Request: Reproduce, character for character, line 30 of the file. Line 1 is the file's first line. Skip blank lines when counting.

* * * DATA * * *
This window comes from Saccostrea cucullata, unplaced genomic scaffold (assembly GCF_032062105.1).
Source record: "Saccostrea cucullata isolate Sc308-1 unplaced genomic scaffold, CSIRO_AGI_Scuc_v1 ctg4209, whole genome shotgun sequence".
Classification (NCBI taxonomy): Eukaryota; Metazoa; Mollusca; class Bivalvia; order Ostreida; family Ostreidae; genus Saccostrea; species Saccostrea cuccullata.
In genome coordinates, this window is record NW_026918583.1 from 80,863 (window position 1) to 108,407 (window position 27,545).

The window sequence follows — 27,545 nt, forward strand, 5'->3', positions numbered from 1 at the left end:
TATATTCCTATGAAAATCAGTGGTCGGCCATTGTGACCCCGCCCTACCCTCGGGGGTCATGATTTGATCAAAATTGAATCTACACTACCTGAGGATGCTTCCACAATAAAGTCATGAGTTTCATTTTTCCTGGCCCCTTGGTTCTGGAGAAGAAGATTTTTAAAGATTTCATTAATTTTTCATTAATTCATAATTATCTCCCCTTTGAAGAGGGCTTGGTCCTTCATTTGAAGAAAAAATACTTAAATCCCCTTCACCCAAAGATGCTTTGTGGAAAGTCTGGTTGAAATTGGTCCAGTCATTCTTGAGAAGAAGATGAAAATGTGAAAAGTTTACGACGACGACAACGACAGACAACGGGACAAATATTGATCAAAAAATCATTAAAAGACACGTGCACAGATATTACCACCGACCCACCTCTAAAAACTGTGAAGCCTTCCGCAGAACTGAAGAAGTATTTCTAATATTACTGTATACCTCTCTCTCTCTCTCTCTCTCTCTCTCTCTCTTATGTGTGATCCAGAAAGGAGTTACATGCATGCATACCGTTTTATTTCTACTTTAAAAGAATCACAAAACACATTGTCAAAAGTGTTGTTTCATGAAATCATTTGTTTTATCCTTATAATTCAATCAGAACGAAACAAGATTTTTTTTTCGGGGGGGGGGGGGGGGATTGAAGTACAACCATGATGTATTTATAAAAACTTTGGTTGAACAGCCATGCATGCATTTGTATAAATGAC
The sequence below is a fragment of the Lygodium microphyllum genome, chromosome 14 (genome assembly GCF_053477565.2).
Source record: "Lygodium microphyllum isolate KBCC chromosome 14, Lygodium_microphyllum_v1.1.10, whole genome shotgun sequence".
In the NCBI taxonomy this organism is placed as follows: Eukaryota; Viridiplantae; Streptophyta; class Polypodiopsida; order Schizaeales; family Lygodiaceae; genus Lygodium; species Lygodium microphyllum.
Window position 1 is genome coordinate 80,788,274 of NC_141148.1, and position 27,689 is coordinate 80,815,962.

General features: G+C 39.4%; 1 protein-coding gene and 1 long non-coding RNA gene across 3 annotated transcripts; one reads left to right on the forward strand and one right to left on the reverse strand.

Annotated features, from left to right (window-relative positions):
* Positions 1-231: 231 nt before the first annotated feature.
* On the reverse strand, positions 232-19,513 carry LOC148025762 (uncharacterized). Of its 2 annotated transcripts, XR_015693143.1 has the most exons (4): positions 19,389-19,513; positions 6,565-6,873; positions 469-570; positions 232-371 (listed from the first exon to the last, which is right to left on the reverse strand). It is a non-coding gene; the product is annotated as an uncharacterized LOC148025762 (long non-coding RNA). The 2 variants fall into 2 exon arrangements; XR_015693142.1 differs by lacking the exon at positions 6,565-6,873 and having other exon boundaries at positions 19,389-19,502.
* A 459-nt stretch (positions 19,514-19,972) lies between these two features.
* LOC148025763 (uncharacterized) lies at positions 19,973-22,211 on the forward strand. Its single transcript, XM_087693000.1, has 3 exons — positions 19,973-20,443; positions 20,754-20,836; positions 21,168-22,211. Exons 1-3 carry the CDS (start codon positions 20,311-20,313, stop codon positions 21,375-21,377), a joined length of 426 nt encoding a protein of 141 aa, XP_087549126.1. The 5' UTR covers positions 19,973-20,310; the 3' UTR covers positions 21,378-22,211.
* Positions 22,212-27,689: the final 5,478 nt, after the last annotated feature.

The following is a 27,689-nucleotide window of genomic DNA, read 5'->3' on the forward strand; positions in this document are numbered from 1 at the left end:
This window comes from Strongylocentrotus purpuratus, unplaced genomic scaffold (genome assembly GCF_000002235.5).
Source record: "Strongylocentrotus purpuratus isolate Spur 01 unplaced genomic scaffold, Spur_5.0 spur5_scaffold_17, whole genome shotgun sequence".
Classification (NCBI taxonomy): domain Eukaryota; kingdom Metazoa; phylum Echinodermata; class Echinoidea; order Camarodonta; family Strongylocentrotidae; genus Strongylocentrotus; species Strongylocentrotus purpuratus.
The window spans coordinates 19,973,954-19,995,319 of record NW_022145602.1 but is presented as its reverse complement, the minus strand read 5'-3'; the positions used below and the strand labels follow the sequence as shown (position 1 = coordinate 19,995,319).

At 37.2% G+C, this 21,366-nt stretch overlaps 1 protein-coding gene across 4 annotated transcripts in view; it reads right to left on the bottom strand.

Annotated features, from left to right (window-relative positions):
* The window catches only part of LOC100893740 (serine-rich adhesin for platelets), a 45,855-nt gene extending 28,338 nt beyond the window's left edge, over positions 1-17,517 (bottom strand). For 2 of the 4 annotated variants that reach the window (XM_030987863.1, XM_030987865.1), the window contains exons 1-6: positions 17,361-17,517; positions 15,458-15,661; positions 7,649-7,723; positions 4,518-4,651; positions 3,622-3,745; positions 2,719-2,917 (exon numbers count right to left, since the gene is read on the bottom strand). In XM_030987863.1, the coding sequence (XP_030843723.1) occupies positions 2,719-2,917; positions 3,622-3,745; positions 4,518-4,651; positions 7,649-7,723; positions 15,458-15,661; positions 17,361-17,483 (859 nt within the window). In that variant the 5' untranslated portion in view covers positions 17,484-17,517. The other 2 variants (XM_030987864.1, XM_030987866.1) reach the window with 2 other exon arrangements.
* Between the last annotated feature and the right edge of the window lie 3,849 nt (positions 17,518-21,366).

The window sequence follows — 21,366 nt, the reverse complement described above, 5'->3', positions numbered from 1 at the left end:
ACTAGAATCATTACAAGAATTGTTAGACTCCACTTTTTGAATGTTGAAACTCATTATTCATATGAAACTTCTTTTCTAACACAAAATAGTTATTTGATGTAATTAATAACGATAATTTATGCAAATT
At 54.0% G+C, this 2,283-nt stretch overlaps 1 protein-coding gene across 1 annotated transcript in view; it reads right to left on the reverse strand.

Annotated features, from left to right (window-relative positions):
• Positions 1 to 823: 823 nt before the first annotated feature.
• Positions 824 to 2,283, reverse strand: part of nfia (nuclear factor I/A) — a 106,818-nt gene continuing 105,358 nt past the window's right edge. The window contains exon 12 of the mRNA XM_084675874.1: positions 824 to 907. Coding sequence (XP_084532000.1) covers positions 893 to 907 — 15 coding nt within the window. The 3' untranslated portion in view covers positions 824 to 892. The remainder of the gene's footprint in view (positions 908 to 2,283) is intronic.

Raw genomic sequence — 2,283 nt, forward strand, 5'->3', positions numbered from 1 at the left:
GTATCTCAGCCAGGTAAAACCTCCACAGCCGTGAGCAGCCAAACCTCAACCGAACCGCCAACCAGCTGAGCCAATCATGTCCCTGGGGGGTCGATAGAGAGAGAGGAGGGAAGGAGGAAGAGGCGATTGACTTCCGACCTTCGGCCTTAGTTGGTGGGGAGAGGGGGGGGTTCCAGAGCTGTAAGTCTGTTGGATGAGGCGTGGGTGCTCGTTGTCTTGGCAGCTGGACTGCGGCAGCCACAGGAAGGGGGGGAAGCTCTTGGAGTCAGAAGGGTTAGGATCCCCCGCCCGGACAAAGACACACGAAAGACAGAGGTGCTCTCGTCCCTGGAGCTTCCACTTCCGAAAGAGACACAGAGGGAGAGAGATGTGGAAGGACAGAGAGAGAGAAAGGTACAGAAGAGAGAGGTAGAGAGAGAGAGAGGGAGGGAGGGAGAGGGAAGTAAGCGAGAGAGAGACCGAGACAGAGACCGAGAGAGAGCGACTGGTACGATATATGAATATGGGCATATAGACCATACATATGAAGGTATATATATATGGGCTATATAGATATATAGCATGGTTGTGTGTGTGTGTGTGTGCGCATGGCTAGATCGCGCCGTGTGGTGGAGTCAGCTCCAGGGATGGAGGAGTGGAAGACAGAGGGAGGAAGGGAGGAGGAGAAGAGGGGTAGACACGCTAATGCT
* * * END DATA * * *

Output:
Annotated features, from left to right (window-relative positions):